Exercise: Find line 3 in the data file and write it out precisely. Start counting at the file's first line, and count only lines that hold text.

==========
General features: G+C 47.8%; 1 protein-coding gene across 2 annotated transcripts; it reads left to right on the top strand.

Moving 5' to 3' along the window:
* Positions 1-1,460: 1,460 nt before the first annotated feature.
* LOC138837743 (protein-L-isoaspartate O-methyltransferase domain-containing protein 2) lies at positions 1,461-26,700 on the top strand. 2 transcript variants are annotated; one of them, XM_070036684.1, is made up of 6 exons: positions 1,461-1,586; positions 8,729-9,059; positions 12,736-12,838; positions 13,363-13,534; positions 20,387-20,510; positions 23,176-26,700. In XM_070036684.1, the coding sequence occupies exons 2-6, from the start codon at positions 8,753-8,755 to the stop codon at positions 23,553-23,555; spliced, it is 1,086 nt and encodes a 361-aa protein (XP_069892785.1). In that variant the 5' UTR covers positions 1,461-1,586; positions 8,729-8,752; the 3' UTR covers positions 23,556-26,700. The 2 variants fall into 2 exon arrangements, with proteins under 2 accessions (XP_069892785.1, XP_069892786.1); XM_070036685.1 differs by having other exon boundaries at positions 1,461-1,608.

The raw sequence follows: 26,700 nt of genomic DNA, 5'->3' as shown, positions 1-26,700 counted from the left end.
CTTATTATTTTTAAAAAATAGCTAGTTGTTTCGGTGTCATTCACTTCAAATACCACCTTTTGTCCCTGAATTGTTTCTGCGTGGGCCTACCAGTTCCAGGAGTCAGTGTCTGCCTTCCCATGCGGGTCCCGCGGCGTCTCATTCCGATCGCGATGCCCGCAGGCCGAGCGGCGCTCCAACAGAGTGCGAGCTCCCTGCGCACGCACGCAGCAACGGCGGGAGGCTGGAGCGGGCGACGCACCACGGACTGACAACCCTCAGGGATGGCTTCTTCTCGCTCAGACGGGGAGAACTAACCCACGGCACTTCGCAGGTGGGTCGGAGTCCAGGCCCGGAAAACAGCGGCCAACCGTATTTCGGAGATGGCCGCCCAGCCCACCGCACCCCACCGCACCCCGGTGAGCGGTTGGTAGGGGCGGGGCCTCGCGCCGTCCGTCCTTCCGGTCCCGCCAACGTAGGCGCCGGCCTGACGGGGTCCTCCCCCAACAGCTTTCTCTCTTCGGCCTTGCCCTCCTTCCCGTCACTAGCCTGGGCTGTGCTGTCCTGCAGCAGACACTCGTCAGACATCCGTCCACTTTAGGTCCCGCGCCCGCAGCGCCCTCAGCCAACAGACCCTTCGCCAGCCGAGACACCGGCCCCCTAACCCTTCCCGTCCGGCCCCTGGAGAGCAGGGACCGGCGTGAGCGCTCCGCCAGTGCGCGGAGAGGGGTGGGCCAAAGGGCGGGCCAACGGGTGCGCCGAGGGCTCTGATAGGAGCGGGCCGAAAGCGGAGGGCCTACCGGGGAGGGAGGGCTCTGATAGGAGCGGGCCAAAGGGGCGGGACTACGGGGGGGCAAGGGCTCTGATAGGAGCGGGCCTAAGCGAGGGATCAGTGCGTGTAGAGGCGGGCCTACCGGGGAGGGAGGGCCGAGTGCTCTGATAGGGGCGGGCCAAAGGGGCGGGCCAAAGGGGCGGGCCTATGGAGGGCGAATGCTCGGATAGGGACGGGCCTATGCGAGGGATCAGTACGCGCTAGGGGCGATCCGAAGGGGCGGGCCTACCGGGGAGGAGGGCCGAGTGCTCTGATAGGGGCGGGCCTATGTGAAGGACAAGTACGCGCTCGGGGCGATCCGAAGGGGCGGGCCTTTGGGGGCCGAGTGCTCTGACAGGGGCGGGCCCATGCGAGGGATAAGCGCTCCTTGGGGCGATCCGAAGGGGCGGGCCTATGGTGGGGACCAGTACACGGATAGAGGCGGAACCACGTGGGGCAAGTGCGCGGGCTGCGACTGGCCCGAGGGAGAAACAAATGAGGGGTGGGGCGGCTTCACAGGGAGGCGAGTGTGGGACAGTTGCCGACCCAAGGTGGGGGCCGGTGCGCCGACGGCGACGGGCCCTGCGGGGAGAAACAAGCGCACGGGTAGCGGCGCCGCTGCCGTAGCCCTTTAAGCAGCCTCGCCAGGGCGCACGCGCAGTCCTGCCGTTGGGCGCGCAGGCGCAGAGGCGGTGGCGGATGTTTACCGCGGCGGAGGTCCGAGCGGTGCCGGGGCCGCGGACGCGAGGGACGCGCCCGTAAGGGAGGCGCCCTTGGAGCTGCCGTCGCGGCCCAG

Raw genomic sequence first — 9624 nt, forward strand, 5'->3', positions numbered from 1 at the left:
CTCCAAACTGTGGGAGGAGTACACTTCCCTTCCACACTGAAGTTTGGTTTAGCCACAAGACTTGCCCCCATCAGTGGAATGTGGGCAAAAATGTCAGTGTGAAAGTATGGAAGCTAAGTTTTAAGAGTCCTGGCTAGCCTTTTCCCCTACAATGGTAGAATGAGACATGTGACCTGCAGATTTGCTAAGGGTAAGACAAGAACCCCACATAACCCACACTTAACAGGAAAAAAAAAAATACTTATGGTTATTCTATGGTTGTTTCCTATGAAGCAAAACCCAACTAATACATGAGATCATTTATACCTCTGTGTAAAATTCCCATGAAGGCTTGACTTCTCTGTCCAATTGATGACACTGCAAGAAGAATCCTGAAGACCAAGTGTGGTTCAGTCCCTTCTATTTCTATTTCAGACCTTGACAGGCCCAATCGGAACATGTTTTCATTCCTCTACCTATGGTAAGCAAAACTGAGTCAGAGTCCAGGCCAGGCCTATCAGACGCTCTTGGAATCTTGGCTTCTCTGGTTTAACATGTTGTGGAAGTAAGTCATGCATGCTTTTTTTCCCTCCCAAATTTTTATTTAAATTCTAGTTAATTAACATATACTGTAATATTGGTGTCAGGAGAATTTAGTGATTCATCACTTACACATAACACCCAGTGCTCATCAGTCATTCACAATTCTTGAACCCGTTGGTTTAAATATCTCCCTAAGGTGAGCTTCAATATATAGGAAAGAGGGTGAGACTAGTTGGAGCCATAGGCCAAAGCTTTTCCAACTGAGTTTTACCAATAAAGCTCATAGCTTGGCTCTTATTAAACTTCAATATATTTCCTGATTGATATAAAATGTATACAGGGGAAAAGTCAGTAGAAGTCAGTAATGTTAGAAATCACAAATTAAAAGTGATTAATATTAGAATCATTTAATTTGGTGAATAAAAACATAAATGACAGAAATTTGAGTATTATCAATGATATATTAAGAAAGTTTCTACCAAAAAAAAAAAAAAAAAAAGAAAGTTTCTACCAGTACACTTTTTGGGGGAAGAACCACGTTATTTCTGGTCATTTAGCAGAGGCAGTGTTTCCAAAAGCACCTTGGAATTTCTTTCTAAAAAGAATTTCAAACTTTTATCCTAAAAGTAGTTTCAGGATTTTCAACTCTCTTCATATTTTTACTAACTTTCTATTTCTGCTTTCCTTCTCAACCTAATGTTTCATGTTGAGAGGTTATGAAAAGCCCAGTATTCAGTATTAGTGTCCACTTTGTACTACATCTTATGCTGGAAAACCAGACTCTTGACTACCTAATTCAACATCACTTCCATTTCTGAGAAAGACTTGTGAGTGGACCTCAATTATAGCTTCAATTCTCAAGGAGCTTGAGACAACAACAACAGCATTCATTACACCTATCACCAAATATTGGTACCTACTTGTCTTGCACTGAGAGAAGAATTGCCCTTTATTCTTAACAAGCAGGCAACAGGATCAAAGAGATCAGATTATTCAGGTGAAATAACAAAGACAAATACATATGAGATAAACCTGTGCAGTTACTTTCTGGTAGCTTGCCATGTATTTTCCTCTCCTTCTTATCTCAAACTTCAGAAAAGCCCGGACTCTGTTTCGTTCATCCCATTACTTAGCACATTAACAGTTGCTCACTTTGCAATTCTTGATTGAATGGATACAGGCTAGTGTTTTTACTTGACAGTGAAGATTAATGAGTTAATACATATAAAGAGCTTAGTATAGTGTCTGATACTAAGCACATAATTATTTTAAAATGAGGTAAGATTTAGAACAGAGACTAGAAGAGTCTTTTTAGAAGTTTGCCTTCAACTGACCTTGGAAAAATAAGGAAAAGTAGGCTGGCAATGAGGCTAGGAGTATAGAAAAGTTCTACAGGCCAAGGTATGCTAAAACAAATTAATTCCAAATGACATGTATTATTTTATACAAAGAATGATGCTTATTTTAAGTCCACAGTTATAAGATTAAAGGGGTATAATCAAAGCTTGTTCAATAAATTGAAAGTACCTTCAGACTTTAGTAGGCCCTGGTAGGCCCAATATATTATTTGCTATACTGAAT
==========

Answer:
* Positions 1-1,460: 1,460 nt before the first annotated feature.